Learning to Have Difficult Conversations about Justice on a Finite Planet
Despite efforts to establish population growth as a priority for ecological activism, many thoughtful people remain wary of the idea of addressing it. The overriding concern is that any attempt to stabilize the population is almost certain to lead to injustice. That view may be less open to change solely in response to evidence about population’s role in our crises; rather, it calls for a deeper discussion of ethics. Only a few thoughts can be provided in this short essay.
Some see the potential for injustice only on one side. However, moral issues arise not only when we consider limiting population growth, but also when we don’t. The well-being of future generations and non-human life is dependent on how much finite ecological space we appropriate today, and population size is a key determinant. Is it more moral to let populations grow?
Others fear that discussing the ecological impacts of population growth inevitably emboldens eco-fascist ideologues. But if we believe there can be no responsible conversation about population size and therefore remain silent, we create that reality by completely ceding the topic to malicious actors.
Moral issues abound when considering a transition from seemingly limitless societies to ones that respect ecological limits. Population is just one (crucial) issue. We must learn how to have productive discussions about what justice looks like on a planet in overshoot, and nuance is a critical component.
We have yet to fully reckon with the fact that human rights have costs. This idea may be overlooked in societies with the highest fossil fuel use because these fuels empower us to completely reshape our surroundings, quickly travel any distance, and allow an individual to easily perform the equivalent of thousands of hours of human labor. We cannot necessarily expect the same suite of rights we are accustomed to in a society with cheap and abundant energy in one without these advantages. Many people believe in the power of technology to solve overshoot while improving well-being for all. But what if that view is too optimistic? What if, for example, renewables are unable to provide the same scale of energy use as fossil fuels?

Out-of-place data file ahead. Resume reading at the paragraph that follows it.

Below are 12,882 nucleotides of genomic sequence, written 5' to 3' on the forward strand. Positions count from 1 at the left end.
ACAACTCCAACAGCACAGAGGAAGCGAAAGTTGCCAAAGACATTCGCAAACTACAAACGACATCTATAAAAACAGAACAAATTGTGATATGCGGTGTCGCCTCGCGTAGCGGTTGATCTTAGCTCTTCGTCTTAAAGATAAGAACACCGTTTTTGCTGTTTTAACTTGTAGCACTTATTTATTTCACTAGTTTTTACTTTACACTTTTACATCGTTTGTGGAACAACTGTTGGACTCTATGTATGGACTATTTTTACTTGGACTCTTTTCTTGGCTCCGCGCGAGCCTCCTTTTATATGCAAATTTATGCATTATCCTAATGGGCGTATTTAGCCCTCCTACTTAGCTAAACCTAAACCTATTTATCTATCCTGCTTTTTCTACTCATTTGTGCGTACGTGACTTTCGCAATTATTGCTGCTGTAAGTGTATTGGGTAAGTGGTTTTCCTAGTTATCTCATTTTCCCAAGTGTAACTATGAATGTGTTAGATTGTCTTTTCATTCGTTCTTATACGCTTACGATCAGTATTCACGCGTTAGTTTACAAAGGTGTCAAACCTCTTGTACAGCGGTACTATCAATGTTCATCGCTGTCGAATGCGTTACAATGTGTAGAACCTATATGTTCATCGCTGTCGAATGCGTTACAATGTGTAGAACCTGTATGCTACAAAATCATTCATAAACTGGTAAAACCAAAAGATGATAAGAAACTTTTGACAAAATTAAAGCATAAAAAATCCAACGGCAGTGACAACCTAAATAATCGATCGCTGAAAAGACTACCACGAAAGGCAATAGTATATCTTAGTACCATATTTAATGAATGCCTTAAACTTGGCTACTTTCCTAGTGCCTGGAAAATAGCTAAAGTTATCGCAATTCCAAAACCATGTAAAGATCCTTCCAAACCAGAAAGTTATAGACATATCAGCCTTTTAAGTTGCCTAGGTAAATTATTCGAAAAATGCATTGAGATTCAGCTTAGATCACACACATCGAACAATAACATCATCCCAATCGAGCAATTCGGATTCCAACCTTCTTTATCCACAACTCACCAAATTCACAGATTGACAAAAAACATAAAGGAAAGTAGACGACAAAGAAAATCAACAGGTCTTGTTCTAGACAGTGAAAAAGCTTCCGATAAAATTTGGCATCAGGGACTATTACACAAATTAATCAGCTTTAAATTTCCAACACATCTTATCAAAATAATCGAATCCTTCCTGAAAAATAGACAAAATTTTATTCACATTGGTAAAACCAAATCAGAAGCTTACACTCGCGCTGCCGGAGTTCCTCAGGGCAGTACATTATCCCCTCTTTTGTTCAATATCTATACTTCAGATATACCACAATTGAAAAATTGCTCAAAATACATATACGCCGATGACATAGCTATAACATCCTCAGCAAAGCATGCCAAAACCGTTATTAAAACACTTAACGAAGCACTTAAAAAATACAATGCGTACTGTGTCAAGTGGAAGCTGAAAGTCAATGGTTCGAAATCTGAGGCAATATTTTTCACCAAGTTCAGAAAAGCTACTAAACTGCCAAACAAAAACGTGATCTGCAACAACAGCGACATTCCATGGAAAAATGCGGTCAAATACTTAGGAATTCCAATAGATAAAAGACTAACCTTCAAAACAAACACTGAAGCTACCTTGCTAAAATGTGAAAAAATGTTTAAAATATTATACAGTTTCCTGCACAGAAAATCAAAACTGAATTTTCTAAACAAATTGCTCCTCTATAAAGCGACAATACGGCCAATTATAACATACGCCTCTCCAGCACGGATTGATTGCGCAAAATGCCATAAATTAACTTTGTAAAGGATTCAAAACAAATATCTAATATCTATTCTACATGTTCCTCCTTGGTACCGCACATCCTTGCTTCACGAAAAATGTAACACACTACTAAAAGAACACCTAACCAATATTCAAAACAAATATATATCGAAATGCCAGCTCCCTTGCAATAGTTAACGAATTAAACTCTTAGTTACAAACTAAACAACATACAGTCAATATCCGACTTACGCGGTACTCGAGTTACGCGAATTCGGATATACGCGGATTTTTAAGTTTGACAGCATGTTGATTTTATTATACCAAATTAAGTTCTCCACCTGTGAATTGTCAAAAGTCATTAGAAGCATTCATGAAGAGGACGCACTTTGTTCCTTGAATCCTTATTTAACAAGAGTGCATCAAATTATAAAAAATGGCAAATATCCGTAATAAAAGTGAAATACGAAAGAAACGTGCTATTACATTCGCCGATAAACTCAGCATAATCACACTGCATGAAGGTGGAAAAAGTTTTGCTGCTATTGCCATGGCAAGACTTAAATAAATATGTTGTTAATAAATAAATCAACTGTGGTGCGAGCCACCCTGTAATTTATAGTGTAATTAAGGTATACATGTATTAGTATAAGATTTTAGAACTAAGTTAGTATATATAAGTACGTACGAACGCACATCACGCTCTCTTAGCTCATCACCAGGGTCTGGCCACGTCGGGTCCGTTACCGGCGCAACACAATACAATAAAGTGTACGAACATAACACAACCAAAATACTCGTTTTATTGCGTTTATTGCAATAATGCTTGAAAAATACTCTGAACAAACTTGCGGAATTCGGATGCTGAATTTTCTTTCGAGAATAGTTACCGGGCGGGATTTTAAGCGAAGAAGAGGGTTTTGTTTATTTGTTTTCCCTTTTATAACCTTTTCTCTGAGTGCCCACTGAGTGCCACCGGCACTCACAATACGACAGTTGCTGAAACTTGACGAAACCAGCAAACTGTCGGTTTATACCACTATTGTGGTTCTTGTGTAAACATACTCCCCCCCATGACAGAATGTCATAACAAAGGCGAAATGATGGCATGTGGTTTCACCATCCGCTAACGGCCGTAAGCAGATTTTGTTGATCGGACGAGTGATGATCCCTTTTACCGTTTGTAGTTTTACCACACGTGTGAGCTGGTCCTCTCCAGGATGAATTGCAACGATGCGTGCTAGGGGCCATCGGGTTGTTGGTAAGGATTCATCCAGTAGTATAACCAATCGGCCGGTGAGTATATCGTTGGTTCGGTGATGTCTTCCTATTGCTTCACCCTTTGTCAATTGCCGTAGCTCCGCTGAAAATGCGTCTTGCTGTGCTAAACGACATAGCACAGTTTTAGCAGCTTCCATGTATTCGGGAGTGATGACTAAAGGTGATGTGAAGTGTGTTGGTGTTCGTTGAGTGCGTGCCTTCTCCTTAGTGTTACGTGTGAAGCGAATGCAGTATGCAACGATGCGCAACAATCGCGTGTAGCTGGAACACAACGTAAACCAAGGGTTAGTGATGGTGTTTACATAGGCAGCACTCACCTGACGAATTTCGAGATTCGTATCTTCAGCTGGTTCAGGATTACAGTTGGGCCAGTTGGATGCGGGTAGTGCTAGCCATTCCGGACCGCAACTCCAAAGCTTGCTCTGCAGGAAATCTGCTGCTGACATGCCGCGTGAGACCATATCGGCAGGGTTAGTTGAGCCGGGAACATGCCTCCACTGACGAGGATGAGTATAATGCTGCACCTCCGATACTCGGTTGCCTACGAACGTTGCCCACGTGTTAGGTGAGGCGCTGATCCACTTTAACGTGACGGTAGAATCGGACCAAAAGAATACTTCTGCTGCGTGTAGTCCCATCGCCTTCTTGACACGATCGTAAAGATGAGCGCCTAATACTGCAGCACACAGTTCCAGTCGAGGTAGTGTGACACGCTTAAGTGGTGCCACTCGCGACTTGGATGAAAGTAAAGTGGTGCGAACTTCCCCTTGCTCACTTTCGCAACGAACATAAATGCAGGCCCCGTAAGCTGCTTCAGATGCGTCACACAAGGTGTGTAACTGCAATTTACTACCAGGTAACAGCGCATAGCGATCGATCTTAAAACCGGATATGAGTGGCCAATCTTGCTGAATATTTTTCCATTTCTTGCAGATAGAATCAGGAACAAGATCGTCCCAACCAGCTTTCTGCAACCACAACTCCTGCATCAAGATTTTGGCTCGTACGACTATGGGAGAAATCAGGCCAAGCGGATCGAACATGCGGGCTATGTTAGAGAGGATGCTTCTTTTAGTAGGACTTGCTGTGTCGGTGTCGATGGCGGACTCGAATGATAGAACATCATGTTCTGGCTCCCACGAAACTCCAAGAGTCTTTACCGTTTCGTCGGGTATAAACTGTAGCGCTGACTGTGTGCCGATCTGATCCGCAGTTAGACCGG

We often underestimate the extent to which society must change in order to become sustainable and the significant limits that we will need to place on our consumption at least during the transition, if not on a permanent basis. This, too, will be called unjust. All efforts to create rapid and deep change carry risks of causing hardship and stoking authoritarianism. The longer that we delay this transition, the less avoidable these risks become. Many aspects of the transition will inevitably bring about accusations of injustice, but we will need to discuss them and take action anyway. We must be willing to explore new notions of justice and rights compatible with a limited world.
The overconsumption that drives today’s ecological crises arises from multiple sources, and reining it in requires us to address many of those sources. Several approaches are therefore necessary and insufficient, including implementing more efficient technologies, redesigning our societies to deliver services with less underlying energy and resource use, organizing campaigns to shift our culture away from consumerism and towards an embrace of sufficiency, transforming our extremely unequal and consumption-maximizing economy into one focused on equity and meeting needs, and stabilizing the size of the human population. Some people will of course focus on one of these factors more than the rest. That shouldn’t be the basis of unnecessary division among the too few working on these issues. The stakes are too high to not fairly consider the role of each potential source of the existential issues facing us.
We chip away at the taboos that impede the path to a sustainable society as we commit to analyzing and discussing our problems with an open mind and assuming positive intent by others who also want to construct that path. This conversation is a step in that direction.
As an initiative for collectively understanding and shaping the global future, GTI welcomes diverse ideas. Thus, the opinions expressed in our publications do not necessarily reflect the views of GTI or the Tellus Institute.